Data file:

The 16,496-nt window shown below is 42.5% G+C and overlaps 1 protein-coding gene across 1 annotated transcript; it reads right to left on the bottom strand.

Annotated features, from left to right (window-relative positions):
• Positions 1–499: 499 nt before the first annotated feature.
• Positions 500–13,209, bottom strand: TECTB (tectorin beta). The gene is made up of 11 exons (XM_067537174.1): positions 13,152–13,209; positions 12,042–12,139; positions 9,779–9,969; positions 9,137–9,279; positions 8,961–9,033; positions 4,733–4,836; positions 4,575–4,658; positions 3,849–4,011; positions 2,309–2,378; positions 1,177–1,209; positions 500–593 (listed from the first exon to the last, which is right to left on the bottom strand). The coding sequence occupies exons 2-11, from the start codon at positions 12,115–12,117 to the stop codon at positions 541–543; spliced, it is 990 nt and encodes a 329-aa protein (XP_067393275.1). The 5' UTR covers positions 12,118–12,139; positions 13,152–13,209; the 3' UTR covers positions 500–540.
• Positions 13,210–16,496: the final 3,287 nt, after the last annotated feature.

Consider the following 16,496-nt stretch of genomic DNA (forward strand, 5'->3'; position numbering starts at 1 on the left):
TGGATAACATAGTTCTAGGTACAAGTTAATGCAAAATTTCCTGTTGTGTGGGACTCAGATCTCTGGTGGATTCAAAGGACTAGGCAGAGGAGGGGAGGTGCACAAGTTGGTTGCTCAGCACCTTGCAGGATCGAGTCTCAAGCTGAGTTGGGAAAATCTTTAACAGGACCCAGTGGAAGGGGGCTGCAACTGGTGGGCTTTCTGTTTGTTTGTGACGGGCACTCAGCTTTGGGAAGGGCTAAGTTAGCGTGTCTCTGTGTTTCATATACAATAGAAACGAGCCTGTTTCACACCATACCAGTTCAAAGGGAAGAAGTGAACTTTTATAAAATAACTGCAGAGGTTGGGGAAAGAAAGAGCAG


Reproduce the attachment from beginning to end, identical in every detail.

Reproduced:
The 16,496-nt window shown below is 42.5% G+C and overlaps 1 protein-coding gene across 1 annotated transcript; it reads right to left on the bottom strand.

Annotated features, from left to right (window-relative positions):
• Positions 1–499: 499 nt before the first annotated feature.
• Positions 500–13,209, bottom strand: TECTB (tectorin beta). The gene is made up of 11 exons (XM_067537174.1): positions 13,152–13,209; positions 12,042–12,139; positions 9,779–9,969; positions 9,137–9,279; positions 8,961–9,033; positions 4,733–4,836; positions 4,575–4,658; positions 3,849–4,011; positions 2,309–2,378; positions 1,177–1,209; positions 500–593 (listed from the first exon to the last, which is right to left on the bottom strand). The coding sequence occupies exons 2-11, from the start codon at positions 12,115–12,117 to the stop codon at positions 541–543; spliced, it is 990 nt and encodes a 329-aa protein (XP_067393275.1). The 5' UTR covers positions 12,118–12,139; positions 13,152–13,209; the 3' UTR covers positions 500–540.
• Positions 13,210–16,496: the final 3,287 nt, after the last annotated feature.

Consider the following 16,496-nt stretch of genomic DNA (forward strand, 5'->3'; position numbering starts at 1 on the left):
TGGATAACATAGTTCTAGGTACAAGTTAATGCAAAATTTCCTGTTGTGTGGGACTCAGATCTCTGGTGGATTCAAAGGACTAGGCAGAGGAGGGGAGGTGCACAAGTTGGTTGCTCAGCACCTTGCAGGATCGAGTCTCAAGCTGAGTTGGGAAAATCTTTAACAGGACCCAGTGGAAGGGGGCTGCAACTGGTGGGCTTTCTGTTTGTTTGTGACGGGCACTCAGCTTTGGGAAGGGCTAAGTTAGCGTGTCTCTGTGTTTCATATACAATAGAAACGAGCCTGTTTCACACCATACCAGTTCAAAGGGAAGAAGTGAACTTTTATAAAATAACTGCAGAGGTTGGGGAAAGAAAGAGCAG